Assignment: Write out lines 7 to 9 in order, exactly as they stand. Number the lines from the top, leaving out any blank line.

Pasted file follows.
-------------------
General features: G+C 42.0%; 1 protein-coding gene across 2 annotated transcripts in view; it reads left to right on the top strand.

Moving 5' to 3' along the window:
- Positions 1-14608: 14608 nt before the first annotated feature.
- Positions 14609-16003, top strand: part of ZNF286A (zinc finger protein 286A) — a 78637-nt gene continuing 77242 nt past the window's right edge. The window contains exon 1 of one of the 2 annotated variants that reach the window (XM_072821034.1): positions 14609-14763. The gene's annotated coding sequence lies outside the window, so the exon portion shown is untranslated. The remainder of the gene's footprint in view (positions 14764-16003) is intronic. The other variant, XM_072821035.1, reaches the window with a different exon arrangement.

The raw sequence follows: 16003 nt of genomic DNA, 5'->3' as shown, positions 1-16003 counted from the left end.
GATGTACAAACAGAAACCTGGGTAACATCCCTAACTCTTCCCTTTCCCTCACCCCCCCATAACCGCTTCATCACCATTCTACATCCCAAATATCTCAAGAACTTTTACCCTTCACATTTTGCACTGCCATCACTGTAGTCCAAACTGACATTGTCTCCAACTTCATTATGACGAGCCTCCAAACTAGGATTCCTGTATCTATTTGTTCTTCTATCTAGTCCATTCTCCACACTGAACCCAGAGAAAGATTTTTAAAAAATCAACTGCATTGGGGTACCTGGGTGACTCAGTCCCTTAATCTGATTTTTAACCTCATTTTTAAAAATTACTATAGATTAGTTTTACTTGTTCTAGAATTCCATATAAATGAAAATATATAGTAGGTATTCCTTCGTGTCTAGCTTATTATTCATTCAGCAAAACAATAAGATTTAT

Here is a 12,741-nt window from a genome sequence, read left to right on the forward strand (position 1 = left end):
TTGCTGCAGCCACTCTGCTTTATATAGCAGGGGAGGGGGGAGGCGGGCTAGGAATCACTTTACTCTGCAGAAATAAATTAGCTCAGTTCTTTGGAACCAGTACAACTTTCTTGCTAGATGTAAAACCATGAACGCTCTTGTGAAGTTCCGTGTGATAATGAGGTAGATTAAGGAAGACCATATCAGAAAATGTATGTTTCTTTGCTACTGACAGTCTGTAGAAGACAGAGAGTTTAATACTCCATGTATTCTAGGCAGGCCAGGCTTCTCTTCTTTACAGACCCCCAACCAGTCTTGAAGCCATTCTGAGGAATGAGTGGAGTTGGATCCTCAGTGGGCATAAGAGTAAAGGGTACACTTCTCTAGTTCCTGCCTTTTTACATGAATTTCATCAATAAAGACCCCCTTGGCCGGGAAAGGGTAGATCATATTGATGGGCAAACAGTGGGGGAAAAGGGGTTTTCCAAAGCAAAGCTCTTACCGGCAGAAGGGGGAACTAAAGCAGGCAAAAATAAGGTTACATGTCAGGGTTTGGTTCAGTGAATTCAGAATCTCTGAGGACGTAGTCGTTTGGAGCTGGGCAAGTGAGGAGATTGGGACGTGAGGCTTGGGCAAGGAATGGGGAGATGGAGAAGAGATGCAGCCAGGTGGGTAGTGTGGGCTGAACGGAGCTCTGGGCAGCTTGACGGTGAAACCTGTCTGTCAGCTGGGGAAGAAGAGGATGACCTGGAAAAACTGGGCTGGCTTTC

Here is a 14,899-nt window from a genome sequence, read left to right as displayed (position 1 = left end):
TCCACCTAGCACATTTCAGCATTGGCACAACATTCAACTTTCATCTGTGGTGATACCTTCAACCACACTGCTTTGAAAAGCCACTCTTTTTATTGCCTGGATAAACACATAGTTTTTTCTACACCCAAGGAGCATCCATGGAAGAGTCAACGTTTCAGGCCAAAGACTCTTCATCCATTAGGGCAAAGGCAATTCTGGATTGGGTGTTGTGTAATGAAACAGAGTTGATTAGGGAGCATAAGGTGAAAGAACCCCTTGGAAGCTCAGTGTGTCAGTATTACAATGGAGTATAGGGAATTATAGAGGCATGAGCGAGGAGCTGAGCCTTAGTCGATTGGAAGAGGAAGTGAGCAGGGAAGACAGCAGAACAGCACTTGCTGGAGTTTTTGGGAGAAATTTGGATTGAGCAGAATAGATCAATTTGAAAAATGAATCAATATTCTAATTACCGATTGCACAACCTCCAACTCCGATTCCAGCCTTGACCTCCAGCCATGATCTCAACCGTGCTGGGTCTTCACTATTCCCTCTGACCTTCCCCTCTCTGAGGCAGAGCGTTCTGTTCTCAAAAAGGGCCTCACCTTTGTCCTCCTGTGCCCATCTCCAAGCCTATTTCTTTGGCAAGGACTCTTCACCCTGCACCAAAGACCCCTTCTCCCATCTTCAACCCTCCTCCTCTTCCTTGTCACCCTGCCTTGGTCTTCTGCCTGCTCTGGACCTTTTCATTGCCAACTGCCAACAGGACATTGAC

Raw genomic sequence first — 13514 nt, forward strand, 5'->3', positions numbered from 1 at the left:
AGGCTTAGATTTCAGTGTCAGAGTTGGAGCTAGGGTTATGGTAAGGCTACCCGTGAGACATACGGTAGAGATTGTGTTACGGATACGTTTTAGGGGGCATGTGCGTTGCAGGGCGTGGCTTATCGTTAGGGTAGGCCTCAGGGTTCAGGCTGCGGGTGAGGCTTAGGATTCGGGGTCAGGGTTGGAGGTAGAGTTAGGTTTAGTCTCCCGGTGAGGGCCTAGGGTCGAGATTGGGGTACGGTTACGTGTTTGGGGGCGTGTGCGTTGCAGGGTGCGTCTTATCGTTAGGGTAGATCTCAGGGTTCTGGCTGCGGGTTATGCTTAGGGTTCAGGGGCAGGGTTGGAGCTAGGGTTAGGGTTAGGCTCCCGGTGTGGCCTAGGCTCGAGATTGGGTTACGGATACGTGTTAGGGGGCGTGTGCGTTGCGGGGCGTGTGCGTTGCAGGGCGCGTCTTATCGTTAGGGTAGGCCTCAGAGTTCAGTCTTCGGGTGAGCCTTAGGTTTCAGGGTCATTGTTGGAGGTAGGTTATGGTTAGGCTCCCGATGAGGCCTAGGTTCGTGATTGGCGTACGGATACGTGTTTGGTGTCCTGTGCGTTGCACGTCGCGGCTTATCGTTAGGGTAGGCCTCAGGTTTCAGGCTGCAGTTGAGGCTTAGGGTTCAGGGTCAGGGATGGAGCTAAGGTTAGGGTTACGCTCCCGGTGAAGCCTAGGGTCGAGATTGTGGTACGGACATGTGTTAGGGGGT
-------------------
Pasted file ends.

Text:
Here is a 12,741-nt window from a genome sequence, read left to right on the forward strand (position 1 = left end):
TTGCTGCAGCCACTCTGCTTTATATAGCAGGGGAGGGGGGAGGCGGGCTAGGAATCACTTTACTCTGCAGAAATAAATTAGCTCAGTTCTTTGGAACCAGTACAACTTTCTTGCTAGATGTAAAACCATGAACGCTCTTGTGAAGTTCCGTGTGATAATGAGGTAGATTAAGGAAGACCATATCAGAAAATGTATGTTTCTTTGCTACTGACAGTCTGTAGAAGACAGAGAGTTTAATACTCCATGTATTCTAGGCAGGCCAGGCTTCTCTTCTTTACAGACCCCCAACCAGTCTTGAAGCCATTCTGAGGAATGAGTGGAGTTGGATCCTCAGTGGGCATAAGAGTAAAGGGTACACTTCTCTAGTTCCTGCCTTTTTACATGAATTTCATCAATAAAGACCCCCTTGGCCGGGAAAGGGTAGATCATATTGATGGGCAAACAGTGGGGGAAAAGGGGTTTTCCAAAGCAAAGCTCTTACCGGCAGAAGGGGGAACTAAAGCAGGCAAAAATAAGGTTACATGTCAGGGTTTGGTTCAGTGAATTCAGAATCTCTGAGGACGTAGTCGTTTGGAGCTGGGCAAGTGAGGAGATTGGGACGTGAGGCTTGGGCAAGGAATGGGGAGATGGAGAAGAGATGCAGCCAGGTGGGTAGTGTGGGCTGAACGGAGCTCTGGGCAGCTTGACGGTGAAACCTGTCTGTCAGCTGGGGAAGAAGAGGATGACCTGGAAAAACTGGGCTGGCTTTC

Here is a 14,899-nt window from a genome sequence, read left to right as displayed (position 1 = left end):